Religion and Reality
And the Pope has cast his arms abroad for agony and loss,
And called the kings of Christendom for swords about the Cross.
GK Chesterton, Lepanto
Hattip to Pat Archbold at Creative Minority Report. Father Robert S. Hewes recalls some very relevant history:
Getting all medieval..
“Does it please Thee, O God, to deliver into the hands of these beasts the defenseless children whom I have nourished with Thy Love?”
The words above stood out like a thunderclap.
Earlier this morning (August 11th) I was reading the entry in “Butler’s Lives of the Saints” for the saint of the day: St. Clare of Assisi, a friend and contemporary of St. Francis of Assisi in the 13th century.
I had not thought to have read such words from a Saint who followed her fellow-townsman Francis in the spirit of poverty and simplicity. As a line from a movie has it, Clare “got all medieval” that day.
Well, St. Claire WAS “medieval”.
However, the account of the events that lead to long-ago prayer of Claire are strikingly modern. An army in the service of (of all people) the “Holy Roman Emperor” in the year 1244 advanced on her city. This host was ravaging the area around Clare’s convent just outside Assisi and was largely composed of hired “Saracens” (i.e., Arab Muslim warriors) and approached the walls of her enclosure. She took herself to the wall, the Blessed Sacrament borne before her in a pyx and she faced the advancing Islamic troops. It was then she prayed the words that began this article.
Not very ecumenical we might think. Maybe she was too harsh?
After all, can’t we all just get along?
It takes two to get along.
You and I are used to assuming all people are basically good, and all religions are essentially good. How often do we think ‘we all believe in the same God”?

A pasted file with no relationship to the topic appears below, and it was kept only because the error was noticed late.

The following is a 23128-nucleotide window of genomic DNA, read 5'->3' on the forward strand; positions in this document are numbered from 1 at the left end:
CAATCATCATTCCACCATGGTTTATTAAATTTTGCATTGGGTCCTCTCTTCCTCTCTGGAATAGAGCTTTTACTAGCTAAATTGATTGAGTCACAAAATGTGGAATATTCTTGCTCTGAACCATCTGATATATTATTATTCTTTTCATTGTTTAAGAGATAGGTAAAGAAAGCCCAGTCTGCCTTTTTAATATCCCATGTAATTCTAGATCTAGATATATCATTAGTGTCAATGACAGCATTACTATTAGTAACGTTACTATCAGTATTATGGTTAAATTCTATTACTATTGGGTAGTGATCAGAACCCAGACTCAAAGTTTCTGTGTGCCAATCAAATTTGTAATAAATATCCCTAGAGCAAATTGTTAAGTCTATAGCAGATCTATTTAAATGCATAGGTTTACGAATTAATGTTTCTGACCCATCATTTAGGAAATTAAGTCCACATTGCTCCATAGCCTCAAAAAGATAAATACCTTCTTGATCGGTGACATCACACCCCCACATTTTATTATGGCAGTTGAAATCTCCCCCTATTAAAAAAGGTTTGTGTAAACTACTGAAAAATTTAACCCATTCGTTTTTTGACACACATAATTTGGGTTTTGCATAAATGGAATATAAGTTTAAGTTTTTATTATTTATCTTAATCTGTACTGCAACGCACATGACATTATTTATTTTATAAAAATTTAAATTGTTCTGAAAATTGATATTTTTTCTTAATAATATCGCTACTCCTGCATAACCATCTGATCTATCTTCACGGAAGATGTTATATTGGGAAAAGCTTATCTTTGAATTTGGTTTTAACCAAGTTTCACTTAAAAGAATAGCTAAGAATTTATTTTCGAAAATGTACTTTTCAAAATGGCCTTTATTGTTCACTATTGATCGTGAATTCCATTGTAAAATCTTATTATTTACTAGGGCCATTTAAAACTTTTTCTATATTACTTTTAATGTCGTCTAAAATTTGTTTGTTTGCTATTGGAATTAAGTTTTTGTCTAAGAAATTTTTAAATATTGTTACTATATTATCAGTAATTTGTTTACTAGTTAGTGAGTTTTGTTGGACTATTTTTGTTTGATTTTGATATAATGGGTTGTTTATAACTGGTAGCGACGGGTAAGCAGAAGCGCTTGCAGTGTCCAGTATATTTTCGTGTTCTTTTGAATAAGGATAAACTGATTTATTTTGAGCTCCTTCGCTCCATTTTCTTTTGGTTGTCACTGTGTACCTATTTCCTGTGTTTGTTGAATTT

What is emerging and is rampaging today now in the form of “ISIS” or “ISIL” is an old story: militant Islam carrying the sword and demanding total submission to Allah as they conceive him to be. We are in merely the newest phase of a struggle that has gone on intermittently from 1400 years in the Middle East and has now spread West, as it once did.
Go here to read the rest. Catholicism historically has been a rather practical religion. The Faith gives us a path to Heaven by following Christ, but the Church has not pretended that we can always live our lives in this Vale of Tears as if we were already in Heaven. Thus, the Church has not been shy about meeting force with force when necessary to protect Christianity. The Crusades were a fairly tardy defensive reaction to the march of militant Islam by the Church, and the survival of Christianity in Europe probably is due to the time gained for the West by these conflicts. Since the fall of the Papal States in 1870, strong currents of utopianism and pacifism have largely been dominant within the Church. Alas, the world is no more utopian or pacifist than when Pope Urban II launched the crusades almost a millenium ago, a fact that I pray more Catholic clergy become aware of during this century.